Coronavirus vigilantes, who last year became known for harassing those who refused to comply with central and local government requests to stay at home or suspend business operations, have kept a surprisingly low profile during the current state of emergency.
The vigilantes, referred to by some as "self-restraint police officers," increased around the time of the first state of emergency last spring, which covered the whole country, and the coined term became a major buzzword in 2020.
The self-appointed vigilantes posted notes on stores demanding that they close, even on those that had already suspended operations, and vandalized vehicles with license plates from other prefectures.
A man was arrested on suspicion of property destruction after he kicked and broke the door of a gym that remained open.
However, such coronavirus vigilantism has not been observed widely during the current state of emergency, in place for 11 prefectures, including Tokyo.
This is likely to be because many of the vigilantes have lost confidence in what they believed to be "justice," experts say.
Doshisha University professor Hajime Ota, who specializes in organization theory and studies the relationship between the individual and society, believes that COVID-19 vigilantism has dwindled because the vigilantes "have lost confidence after their actions, based on their self-righteous sense of justice, were criticized and failed to obtain approval from the general public."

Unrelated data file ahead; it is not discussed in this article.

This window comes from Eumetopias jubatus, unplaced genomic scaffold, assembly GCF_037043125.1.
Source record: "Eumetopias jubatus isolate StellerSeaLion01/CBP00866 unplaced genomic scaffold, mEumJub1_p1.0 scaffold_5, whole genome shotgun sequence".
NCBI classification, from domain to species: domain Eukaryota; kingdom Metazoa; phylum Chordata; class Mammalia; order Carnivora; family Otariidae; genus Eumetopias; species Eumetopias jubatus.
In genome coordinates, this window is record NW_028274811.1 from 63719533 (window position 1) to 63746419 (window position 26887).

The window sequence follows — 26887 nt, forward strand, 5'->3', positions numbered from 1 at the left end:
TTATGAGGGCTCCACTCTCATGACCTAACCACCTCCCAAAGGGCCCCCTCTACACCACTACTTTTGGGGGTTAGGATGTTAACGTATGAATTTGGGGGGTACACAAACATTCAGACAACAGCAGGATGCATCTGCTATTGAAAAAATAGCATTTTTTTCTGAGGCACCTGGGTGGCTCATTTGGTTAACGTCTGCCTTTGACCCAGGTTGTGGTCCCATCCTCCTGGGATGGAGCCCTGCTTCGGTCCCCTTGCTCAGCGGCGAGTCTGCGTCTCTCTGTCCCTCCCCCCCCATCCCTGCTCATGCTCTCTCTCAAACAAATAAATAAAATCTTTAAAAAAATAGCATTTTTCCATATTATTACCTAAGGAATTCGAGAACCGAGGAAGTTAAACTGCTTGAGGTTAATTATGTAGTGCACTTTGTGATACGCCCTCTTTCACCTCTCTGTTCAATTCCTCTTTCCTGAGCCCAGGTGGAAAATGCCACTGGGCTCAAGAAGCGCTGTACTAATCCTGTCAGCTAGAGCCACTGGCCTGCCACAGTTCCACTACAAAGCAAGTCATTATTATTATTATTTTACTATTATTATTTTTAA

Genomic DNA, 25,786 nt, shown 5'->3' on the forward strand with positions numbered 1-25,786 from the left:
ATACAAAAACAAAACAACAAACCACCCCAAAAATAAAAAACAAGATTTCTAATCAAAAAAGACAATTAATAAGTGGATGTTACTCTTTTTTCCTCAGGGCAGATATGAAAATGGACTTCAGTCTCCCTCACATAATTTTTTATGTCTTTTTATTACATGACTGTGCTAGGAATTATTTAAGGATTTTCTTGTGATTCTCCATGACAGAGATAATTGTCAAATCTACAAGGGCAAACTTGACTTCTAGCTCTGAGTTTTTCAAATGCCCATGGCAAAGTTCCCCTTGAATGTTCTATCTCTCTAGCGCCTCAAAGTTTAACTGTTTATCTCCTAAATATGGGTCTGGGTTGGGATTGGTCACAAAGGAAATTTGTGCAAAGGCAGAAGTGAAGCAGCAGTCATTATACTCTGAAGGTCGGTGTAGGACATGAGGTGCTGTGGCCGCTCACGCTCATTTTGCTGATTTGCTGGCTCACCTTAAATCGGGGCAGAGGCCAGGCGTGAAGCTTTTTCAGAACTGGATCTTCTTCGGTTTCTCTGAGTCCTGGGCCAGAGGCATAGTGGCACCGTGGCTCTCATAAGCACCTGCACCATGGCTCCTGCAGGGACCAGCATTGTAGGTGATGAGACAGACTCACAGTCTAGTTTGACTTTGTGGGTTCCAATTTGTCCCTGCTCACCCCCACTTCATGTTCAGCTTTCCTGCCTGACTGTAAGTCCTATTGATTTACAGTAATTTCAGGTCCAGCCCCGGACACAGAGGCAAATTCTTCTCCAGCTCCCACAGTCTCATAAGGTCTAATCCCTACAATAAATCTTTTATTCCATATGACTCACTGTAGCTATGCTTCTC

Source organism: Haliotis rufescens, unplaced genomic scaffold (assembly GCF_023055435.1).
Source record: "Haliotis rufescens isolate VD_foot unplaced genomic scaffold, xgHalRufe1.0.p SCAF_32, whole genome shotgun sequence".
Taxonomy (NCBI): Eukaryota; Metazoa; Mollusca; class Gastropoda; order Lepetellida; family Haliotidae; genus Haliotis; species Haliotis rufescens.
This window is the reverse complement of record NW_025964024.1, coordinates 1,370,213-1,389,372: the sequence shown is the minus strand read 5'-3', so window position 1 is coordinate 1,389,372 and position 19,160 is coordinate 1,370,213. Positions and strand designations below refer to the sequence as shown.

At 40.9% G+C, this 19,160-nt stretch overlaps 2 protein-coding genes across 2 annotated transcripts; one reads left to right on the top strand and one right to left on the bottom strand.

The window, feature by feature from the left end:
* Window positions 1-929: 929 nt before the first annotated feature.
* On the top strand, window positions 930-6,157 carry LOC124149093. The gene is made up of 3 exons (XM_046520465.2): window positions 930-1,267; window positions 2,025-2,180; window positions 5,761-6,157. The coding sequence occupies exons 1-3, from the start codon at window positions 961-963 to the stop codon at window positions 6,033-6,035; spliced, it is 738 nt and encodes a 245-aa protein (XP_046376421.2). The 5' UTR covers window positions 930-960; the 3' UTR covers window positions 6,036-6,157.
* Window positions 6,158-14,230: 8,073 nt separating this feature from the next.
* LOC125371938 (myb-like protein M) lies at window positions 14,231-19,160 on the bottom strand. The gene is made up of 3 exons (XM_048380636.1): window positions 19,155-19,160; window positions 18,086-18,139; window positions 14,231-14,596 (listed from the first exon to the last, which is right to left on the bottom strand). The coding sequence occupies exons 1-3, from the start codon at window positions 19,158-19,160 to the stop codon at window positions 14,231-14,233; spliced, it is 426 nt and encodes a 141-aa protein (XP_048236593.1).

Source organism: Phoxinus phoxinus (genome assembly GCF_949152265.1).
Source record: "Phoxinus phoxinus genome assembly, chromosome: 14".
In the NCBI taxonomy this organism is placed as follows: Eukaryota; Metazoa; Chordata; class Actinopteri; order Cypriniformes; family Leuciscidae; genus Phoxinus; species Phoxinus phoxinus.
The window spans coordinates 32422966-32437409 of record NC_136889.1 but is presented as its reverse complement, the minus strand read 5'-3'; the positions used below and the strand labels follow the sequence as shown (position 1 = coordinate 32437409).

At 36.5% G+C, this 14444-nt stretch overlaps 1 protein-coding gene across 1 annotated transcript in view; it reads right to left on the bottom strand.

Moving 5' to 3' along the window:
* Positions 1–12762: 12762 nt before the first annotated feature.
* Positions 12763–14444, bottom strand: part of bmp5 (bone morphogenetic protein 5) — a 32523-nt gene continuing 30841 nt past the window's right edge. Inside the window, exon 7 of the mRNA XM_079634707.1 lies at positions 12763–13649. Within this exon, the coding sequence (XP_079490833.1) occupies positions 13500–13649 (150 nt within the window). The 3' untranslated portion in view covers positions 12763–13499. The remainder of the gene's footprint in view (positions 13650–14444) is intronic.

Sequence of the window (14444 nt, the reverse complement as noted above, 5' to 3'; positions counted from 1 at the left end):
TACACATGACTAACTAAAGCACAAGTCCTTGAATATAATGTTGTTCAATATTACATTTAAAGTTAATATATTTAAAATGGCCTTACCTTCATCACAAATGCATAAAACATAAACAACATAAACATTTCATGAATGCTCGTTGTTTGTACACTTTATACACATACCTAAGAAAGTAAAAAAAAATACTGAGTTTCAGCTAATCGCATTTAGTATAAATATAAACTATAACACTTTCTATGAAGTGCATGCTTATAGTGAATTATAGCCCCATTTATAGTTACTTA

"At the same time, they've learned that there are diverse values," Ota added.
"With many people not complying with authorities' requests (under the current state of emergency), which are vague in the first place, the vigilantes have been unable to regain confidence in their sense of justice," Ota said.
Ota noted that another possible factor behind the suppressed vigilantism is that people now have less fear and anxiety about becoming infected with the novel coronavirus, due to a better understanding of COVID-19.
Mafumi Usui, a social psychology professor at Niigata Seiryo University's graduate school, said cases of coronavirus vigilantism have decreased thanks in part to the government considering imposing penalties on businesses that refuse to follow authorities' requests for shorter business hours or temporary closures.
The talk about penalizing violators has helped reduce vigilantes' anger as they now feel their feelings are being understood, Usui said.
However, Usui warned of a possible increase in vigilantes if the penalties are actually introduced. "Their thinking would be, 'If the law can't crack down on violators, then I'll have to bring them to justice myself.'"
Usui pointed out that people who are energetic and have a strong sense of self-righteous conscience and anxiety tend to become vigilantes.
He called on people to "stay calm and keep away from impulsive behavior."
"Acts of public shaming that violate human rights cannot be tolerated," he said.
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